“I recognise in particular that for the hospitality sector, speed is vital in trying to meet their needs as we work our way through a trading period that is so important to so many restaurants and hotels,” Mr Donohoe added.

“They need additional support and they need it now and a potential risk developed of our being able to modify the Covid Restrictions Support Scheme, but not being able to deal with in time and not being able to have the impact that we wanted to have.

“Therefore I have decided, and will be recommending to Government, that we maintain the enhanced EWSS subsidies for a further two months period across December and January.

“This is a quicker way of responding to the need of how we support businesses in the medium term.

“This scheme and its operation has been the cornerstone of how the Government has helped our employers respond back to the current crisis.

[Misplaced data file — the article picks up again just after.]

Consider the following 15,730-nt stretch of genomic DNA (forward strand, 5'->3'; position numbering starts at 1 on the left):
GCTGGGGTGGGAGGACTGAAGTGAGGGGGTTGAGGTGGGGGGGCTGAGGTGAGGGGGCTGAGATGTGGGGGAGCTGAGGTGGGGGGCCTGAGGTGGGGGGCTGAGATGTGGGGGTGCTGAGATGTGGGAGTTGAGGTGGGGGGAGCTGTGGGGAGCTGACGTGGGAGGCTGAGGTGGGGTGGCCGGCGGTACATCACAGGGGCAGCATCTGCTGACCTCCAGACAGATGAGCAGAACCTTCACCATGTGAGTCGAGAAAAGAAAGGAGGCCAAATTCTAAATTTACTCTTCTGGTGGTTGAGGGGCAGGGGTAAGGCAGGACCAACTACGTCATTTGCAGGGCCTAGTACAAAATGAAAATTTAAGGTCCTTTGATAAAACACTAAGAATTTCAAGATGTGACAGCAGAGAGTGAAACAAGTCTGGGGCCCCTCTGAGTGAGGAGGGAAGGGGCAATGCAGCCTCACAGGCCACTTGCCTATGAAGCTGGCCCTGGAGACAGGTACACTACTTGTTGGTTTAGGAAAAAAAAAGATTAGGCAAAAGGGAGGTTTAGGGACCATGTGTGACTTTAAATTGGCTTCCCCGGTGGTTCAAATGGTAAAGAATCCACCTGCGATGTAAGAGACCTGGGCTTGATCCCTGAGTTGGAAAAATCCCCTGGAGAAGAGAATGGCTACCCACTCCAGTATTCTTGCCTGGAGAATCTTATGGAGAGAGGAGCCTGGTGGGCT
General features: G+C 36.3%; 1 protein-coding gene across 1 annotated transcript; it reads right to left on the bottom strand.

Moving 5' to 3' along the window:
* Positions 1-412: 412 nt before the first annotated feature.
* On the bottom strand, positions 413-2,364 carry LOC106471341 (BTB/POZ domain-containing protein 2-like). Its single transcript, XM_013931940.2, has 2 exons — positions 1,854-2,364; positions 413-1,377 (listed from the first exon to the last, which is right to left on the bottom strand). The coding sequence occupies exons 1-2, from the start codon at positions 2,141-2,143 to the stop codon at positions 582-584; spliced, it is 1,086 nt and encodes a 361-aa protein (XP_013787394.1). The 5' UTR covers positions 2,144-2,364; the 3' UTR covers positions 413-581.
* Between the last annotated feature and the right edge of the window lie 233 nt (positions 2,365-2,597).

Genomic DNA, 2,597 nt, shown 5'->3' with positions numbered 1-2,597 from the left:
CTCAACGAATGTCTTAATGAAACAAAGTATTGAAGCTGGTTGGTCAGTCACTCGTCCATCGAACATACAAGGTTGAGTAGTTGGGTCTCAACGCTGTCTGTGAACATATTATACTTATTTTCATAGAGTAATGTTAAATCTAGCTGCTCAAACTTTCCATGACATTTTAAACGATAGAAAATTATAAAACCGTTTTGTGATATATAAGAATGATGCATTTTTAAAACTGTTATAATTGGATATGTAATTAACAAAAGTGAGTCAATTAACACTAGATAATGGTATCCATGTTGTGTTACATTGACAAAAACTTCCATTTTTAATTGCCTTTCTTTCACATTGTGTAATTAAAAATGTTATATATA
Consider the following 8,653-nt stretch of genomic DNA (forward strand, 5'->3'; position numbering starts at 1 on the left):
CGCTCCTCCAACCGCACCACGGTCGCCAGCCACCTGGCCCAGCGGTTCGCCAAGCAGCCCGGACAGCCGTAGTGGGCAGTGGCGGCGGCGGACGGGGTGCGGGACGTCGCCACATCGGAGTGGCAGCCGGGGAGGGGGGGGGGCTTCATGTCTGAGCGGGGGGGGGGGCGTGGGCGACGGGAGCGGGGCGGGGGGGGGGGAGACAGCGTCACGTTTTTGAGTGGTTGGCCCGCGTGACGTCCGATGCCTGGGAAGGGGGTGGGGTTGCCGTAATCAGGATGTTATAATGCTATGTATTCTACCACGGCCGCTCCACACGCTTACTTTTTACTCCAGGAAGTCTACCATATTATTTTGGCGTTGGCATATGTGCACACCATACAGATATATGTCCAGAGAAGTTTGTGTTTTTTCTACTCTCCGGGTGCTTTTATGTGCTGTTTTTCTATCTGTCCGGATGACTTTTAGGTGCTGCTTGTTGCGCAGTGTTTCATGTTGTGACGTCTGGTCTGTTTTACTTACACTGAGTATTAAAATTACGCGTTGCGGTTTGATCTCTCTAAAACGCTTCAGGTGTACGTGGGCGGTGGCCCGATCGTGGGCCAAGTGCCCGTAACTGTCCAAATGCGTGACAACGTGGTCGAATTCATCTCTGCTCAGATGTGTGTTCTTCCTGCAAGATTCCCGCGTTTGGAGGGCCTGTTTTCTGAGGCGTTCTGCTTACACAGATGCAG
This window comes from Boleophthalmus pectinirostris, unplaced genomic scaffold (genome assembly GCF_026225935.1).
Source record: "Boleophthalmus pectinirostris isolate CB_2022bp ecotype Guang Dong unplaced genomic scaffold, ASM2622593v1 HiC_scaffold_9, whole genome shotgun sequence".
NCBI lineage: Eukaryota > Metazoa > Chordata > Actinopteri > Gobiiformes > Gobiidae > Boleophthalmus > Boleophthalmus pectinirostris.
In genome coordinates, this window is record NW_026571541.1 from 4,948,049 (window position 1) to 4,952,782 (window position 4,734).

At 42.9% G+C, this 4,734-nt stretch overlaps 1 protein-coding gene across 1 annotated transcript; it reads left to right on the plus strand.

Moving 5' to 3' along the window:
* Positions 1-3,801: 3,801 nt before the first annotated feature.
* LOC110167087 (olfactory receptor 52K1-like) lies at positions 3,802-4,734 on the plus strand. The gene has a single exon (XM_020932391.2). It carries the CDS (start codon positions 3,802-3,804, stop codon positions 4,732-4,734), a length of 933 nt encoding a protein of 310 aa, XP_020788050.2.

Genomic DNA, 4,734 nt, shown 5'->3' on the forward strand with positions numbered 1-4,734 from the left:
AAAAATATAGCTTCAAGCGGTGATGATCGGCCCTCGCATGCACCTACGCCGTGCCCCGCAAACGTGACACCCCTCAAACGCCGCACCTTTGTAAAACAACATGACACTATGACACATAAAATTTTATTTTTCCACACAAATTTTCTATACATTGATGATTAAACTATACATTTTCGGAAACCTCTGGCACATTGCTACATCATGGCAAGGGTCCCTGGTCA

“It has played a central role in supporting businesses, encouraging employment, and helping to maintain the link between employers and employees.

“To date, the overall cost of the Employment Wage Subsidy Scheme alone is 6.5 billion euro.

“I propose to extend the CRSS scheme up to the 31st of January, to allow any businesses which are prohibited from opening to continue to avail of the scheme.

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Minister for Finance Paschal Donohoe, left, and Michael McGrath, the Minister for Public Expenditure and Reform (Julien Behal Photography/PA)

Minister for Finance Paschal Donohoe, left, and Michael McGrath, the Minister for Public Expenditure and Reform (Julien Behal Photography/PA)

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Minister for Finance Paschal Donohoe, left, and Michael McGrath, the Minister for Public Expenditure and Reform (Julien Behal Photography/PA)